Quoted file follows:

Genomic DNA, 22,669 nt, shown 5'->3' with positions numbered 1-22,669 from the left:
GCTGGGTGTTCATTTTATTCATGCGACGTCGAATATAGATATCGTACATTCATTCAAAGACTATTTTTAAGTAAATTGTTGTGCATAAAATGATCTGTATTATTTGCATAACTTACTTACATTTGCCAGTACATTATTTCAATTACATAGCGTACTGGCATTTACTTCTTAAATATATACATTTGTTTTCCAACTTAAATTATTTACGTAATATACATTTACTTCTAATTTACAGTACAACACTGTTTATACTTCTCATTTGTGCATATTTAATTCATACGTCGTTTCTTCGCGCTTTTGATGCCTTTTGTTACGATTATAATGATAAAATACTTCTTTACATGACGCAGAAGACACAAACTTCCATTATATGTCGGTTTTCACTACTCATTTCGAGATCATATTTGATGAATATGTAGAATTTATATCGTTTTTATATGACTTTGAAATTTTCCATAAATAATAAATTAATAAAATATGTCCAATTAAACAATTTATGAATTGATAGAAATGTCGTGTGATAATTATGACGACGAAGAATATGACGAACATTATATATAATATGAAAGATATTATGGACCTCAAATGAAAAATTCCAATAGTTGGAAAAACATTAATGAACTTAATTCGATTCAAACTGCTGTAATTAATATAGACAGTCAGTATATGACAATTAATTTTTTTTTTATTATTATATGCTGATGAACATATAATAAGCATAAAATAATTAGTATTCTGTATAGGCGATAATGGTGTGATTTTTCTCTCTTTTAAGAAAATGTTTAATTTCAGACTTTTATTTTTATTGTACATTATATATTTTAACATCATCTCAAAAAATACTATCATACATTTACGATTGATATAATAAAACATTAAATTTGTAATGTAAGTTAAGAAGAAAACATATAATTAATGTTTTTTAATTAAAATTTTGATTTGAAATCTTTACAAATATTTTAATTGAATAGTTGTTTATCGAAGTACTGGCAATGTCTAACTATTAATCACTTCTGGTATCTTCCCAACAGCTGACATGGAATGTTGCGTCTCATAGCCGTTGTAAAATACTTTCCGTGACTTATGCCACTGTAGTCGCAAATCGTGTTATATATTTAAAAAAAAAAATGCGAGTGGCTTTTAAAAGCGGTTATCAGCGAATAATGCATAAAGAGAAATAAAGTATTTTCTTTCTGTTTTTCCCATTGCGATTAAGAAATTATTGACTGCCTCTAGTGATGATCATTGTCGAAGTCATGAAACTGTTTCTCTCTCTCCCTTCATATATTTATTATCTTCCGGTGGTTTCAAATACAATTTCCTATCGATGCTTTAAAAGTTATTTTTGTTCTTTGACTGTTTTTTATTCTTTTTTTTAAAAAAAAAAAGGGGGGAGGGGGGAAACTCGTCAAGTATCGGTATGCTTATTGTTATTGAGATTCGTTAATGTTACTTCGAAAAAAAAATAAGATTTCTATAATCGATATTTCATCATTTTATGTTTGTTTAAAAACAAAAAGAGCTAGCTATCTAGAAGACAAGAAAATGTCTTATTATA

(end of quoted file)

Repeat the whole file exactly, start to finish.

Genomic DNA, 22,669 nt, shown 5'->3' with positions numbered 1-22,669 from the left:
GCTGGGTGTTCATTTTATTCATGCGACGTCGAATATAGATATCGTACATTCATTCAAAGACTATTTTTAAGTAAATTGTTGTGCATAAAATGATCTGTATTATTTGCATAACTTACTTACATTTGCCAGTACATTATTTCAATTACATAGCGTACTGGCATTTACTTCTTAAATATATACATTTGTTTTCCAACTTAAATTATTTACGTAATATACATTTACTTCTAATTTACAGTACAACACTGTTTATACTTCTCATTTGTGCATATTTAATTCATACGTCGTTTCTTCGCGCTTTTGATGCCTTTTGTTACGATTATAATGATAAAATACTTCTTTACATGACGCAGAAGACACAAACTTCCATTATATGTCGGTTTTCACTACTCATTTCGAGATCATATTTGATGAATATGTAGAATTTATATCGTTTTTATATGACTTTGAAATTTTCCATAAATAATAAATTAATAAAATATGTCCAATTAAACAATTTATGAATTGATAGAAATGTCGTGTGATAATTATGACGACGAAGAATATGACGAACATTATATATAATATGAAAGATATTATGGACCTCAAATGAAAAATTCCAATAGTTGGAAAAACATTAATGAACTTAATTCGATTCAAACTGCTGTAATTAATATAGACAGTCAGTATATGACAATTAATTTTTTTTTTATTATTATATGCTGATGAACATATAATAAGCATAAAATAATTAGTATTCTGTATAGGCGATAATGGTGTGATTTTTCTCTCTTTTAAGAAAATGTTTAATTTCAGACTTTTATTTTTATTGTACATTATATATTTTAACATCATCTCAAAAAATACTATCATACATTTACGATTGATATAATAAAACATTAAATTTGTAATGTAAGTTAAGAAGAAAACATATAATTAATGTTTTTTAATTAAAATTTTGATTTGAAATCTTTACAAATATTTTAATTGAATAGTTGTTTATCGAAGTACTGGCAATGTCTAACTATTAATCACTTCTGGTATCTTCCCAACAGCTGACATGGAATGTTGCGTCTCATAGCCGTTGTAAAATACTTTCCGTGACTTATGCCACTGTAGTCGCAAATCGTGTTATATATTTAAAAAAAAAAATGCGAGTGGCTTTTAAAAGCGGTTATCAGCGAATAATGCATAAAGAGAAATAAAGTATTTTCTTTCTGTTTTTCCCATTGCGATTAAGAAATTATTGACTGCCTCTAGTGATGATCATTGTCGAAGTCATGAAACTGTTTCTCTCTCTCCCTTCATATATTTATTATCTTCCGGTGGTTTCAAATACAATTTCCTATCGATGCTTTAAAAGTTATTTTTGTTCTTTGACTGTTTTTTATTCTTTTTTTTAAAAAAAAAAAGGGGGGAGGGGGGAAACTCGTCAAGTATCGGTATGCTTATTGTTATTGAGATTCGTTAATGTTACTTCGAAAAAAAAATAAGATTTCTATAATCGATATTTCATCATTTTATGTTTGTTTAAAAACAAAAAGAGCTAGCTATCTAGAAGACAAGAAAATGTCTTATTATA